Google Analytics: Page Views Vs. Unique Views
By Sue Smith
If you use Google Analytics for your business or organization website, you will find that it provides various reports. Within the Google Analytics interface and reports, you will see data relating to visits to your site, including information about the visits and the visitors themselves. Page views and unique page views are among the most valuable analytics information types to understand if you want to gain a clear picture of how your site is performing.
To understand the different types of views for your site, you need to think about the ways in which your visitors access each page on it. When a visitor arrives at your site they have either entered the site address into their browser address bar (or bookmarks) or followed a link from another site such as a search engine or directory. Once they are on your site, they may move from one page to another, clicking menu links and even returning to the same page more than once.
The idea of a session is key to site visits. A session is a concept used primarily in Web development, normally meaning a single visit to a site, including all pages viewed. For example, if a user visits your site and moves between a few different pages over a period of a few minutes, then leaves it and closes their browser, this is a single session. If they visit the site again after closing the browser, this will typically be classified as a new session. Sessions are associated with user IP addresses. Although there is no exact measurement for how long a single session lasts in general, for Google Analytics a session ends 30 minutes after the last page view.
In Google Analytics, a page view is a single viewing of a Web page. This means that any time the page is loaded by the user's browser, the number of page views is incremented. If a user visits the same page multiple times within a single session, each viewing of the page will add to its page view count. Also, if the user refreshes the page in their browser, this counts as a new page view. For this reason, page views are sometimes seen as being of limited significance. For example, if the same user views the same page five times as part of a single session, this is different from five users viewing that page independently.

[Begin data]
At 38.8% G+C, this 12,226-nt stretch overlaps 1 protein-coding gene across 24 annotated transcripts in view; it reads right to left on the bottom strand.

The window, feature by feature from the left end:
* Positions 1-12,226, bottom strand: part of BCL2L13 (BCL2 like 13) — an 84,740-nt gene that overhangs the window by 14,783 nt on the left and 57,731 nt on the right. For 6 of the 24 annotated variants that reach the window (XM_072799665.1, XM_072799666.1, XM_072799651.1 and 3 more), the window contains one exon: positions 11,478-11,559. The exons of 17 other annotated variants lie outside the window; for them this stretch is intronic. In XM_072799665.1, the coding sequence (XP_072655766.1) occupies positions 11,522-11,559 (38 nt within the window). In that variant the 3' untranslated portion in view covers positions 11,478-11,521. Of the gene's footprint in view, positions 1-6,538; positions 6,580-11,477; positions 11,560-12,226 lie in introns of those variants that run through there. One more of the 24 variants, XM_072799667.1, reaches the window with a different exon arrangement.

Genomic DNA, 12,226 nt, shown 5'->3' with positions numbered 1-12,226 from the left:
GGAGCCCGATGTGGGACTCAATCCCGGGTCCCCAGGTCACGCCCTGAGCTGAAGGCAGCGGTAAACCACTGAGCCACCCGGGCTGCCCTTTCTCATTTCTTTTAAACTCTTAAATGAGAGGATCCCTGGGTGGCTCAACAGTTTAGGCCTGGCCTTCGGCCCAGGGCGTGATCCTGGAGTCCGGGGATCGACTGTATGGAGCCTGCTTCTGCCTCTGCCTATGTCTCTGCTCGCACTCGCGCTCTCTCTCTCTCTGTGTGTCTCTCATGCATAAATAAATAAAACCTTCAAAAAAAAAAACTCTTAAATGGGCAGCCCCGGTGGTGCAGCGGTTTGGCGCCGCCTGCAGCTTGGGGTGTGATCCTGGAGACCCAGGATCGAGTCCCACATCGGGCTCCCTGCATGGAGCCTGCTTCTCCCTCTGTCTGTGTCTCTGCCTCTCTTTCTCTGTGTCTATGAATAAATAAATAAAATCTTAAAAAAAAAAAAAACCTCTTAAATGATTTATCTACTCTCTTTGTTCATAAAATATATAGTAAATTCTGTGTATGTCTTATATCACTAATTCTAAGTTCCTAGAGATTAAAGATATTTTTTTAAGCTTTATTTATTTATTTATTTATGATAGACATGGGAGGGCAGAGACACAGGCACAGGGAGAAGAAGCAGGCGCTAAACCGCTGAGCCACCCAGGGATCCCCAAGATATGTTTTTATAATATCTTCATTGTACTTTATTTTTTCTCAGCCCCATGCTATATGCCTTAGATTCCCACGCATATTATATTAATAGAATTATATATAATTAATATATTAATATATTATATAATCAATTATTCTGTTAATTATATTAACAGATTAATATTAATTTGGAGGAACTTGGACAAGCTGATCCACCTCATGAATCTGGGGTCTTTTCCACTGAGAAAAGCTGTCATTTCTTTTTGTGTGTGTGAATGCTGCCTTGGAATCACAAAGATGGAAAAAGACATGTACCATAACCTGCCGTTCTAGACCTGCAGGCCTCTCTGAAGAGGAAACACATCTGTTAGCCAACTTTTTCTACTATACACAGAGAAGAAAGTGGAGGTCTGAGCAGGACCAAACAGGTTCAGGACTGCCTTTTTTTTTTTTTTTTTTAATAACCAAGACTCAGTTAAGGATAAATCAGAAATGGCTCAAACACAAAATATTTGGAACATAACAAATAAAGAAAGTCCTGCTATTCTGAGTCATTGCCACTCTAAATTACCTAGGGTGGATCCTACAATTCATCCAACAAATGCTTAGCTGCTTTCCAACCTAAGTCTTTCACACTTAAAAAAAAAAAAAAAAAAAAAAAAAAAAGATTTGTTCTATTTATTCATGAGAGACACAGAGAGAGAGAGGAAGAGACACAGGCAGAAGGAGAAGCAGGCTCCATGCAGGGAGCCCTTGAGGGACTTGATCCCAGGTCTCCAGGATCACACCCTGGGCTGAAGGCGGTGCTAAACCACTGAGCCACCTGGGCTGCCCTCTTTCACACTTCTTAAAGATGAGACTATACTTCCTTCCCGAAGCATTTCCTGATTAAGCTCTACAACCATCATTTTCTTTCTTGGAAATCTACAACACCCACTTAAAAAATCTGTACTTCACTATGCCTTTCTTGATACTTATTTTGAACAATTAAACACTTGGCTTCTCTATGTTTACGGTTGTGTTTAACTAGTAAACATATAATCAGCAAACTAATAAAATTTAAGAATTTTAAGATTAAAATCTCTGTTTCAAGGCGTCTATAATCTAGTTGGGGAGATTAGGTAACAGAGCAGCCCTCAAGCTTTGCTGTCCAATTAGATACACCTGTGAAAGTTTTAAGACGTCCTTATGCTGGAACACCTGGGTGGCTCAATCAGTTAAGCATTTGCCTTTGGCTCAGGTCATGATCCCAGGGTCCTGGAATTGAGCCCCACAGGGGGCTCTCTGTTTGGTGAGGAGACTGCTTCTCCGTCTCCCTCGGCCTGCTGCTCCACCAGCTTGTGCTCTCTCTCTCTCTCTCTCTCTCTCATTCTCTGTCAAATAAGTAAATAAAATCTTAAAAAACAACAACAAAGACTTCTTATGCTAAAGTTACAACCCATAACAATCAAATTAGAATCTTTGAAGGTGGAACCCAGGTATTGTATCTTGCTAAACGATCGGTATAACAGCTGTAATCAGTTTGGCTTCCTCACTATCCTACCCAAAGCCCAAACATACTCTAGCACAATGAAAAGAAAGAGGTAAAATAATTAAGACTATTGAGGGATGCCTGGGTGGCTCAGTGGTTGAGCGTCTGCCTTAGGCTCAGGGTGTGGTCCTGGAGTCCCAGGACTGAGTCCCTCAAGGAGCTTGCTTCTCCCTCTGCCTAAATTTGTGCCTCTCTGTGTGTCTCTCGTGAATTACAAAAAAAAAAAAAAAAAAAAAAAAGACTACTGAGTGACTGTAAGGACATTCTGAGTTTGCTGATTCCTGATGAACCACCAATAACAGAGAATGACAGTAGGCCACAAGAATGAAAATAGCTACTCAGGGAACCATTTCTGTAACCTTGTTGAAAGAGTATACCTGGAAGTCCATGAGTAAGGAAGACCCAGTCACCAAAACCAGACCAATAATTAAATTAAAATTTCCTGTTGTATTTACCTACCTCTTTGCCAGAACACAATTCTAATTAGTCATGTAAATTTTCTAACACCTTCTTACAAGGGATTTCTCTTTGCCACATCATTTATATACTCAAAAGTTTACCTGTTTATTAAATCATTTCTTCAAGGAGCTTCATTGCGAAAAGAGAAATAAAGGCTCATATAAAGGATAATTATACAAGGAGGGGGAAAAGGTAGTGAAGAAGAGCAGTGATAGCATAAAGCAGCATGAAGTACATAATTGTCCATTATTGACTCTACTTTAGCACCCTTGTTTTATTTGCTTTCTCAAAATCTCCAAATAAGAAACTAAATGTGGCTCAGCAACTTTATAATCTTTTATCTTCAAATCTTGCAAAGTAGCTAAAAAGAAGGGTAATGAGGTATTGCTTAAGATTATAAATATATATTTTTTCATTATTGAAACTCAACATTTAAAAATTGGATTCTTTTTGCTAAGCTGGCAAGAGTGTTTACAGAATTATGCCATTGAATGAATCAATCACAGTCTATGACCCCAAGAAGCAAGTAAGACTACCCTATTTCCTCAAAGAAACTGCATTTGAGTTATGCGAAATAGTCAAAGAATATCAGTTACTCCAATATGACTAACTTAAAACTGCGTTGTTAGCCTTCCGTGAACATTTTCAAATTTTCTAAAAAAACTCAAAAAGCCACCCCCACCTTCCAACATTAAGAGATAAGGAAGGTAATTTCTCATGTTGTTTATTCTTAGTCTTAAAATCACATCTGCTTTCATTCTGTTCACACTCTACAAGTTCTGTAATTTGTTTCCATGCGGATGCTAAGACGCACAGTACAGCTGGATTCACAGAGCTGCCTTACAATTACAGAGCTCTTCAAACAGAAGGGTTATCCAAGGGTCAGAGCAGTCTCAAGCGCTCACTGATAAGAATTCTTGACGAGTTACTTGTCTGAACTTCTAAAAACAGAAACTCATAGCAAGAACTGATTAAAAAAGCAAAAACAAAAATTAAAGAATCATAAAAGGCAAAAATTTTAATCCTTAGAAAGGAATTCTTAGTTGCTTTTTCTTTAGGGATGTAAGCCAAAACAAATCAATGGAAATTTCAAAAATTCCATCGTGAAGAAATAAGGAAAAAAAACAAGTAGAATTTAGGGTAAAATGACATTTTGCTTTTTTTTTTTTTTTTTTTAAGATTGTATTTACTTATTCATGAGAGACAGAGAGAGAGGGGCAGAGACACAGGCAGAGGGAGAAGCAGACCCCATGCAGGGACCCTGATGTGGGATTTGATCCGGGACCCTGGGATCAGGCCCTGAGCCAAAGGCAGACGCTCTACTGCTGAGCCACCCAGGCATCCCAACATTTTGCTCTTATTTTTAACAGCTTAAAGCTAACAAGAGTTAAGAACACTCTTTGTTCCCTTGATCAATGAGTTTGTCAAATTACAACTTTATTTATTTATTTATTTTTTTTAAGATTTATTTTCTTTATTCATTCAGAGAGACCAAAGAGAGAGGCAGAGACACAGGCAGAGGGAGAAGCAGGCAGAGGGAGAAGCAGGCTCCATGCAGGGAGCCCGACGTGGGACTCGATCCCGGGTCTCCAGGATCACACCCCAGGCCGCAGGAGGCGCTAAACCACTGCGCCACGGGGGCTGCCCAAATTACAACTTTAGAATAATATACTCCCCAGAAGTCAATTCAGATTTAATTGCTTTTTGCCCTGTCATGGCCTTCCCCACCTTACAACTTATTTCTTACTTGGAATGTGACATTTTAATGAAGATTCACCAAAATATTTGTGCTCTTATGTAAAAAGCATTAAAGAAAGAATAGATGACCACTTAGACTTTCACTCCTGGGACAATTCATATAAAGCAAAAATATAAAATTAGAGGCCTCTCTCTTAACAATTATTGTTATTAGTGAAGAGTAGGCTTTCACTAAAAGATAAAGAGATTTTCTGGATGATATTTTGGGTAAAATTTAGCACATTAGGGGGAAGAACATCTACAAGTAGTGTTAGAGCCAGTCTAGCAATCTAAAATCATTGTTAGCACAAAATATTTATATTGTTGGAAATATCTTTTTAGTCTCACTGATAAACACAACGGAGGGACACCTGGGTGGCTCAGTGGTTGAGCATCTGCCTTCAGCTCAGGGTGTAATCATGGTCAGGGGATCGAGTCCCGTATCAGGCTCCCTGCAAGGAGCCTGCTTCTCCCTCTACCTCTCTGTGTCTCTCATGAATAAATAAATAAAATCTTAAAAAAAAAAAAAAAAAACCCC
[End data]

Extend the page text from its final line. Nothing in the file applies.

Unique page views provide a useful alternative to basic page views. With unique page views, you eliminate the factor of multiple views of the same page within a single session. If a user views the same page more than once in a session, this will only count as a single unique page view. For this reason, unique views can be understood as user sessions per page, with each session potentially representing multiple views of the page but a minimum of one view per session.
Sue Smith started writing in 2000. She has produced tutorials for companies including Apex Computer Training Software and articles on computing topics for various websites. Smith has a Master of Arts in English language and literature, as well as a Master of Science in information technology, both from the University of Glasgow.